How does Spielberg create Tension in Minority Report.
Spielberg creates tension in many ways. One of those ways is the stop-starting of the action. There is a lot of action all at once, with multiple things happening at once, then there is a lul in pace, and the film is slower than it was before, with not much happening. This builds tension by making the audience wait longer and longer for the next action scene, so that they next action scene will satisfy their hunger for the action.
Another way he builds the tension is by using different types of music. In the fast paced action scenes the music is quick to keep up with the action, and to build the tension for the audience as it makes them feel that something is going to happen next if the music is fast paced. But when the music slows down, it immediately tells the audience that nothing more is going to happen, and that the action has stopped, so the tension drops. Then slowly throughout the scene, the music gets faster and faster, which indicates to the audience that the action is about to start again, and builds the tension for when that action will start.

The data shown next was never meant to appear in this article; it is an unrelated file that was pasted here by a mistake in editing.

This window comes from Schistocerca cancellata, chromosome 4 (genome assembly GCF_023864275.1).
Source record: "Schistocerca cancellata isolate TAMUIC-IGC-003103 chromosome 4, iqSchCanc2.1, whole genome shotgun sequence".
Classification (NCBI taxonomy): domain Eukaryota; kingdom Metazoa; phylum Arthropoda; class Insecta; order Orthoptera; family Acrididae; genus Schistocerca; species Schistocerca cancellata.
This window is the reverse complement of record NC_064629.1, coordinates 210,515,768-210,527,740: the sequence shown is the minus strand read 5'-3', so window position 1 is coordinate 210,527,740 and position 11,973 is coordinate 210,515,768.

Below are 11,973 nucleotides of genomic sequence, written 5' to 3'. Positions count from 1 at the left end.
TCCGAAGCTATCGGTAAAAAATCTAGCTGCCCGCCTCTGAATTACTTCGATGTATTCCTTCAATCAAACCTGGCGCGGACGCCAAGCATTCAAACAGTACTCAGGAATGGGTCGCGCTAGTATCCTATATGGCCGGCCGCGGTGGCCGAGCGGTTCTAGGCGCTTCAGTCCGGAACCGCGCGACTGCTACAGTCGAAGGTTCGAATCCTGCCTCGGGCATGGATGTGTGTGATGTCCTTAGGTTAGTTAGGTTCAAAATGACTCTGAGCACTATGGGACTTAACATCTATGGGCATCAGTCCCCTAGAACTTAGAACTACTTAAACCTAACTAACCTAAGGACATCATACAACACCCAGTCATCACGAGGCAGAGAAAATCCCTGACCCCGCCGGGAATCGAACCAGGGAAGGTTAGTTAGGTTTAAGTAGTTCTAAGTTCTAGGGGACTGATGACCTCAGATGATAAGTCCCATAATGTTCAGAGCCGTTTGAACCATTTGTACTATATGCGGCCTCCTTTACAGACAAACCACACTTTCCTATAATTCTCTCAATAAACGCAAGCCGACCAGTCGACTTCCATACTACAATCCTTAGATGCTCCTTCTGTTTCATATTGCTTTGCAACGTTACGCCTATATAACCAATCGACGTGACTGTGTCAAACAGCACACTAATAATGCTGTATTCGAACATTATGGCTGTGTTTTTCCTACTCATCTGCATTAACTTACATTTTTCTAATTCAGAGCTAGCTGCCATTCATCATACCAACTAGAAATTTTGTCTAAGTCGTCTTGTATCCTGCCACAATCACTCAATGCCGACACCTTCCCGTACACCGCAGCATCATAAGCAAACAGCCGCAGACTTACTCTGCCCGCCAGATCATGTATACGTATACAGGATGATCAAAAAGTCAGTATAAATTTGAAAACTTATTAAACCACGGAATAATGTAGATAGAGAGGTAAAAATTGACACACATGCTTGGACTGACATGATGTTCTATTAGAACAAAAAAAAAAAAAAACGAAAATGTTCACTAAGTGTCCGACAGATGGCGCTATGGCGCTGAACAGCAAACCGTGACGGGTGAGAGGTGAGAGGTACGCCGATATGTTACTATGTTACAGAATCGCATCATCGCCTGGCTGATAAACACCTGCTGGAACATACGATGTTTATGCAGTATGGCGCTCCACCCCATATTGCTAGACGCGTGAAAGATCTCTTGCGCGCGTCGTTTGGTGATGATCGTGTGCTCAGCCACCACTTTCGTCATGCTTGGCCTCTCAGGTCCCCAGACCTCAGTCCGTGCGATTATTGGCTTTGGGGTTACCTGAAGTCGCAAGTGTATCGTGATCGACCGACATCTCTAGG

Another way that tension is built in Minority report is what the film is actually set about. Because the story of the film means that the audience will know what is going to happen in the film, and the events are ultimately building up to this one certain point. This builds tension because the audience knows that the character is trying to do everything to stop this from happening, but the audience already know that it will, and that he can’t stop it. But tension is built when the character does other things to stop it from happening.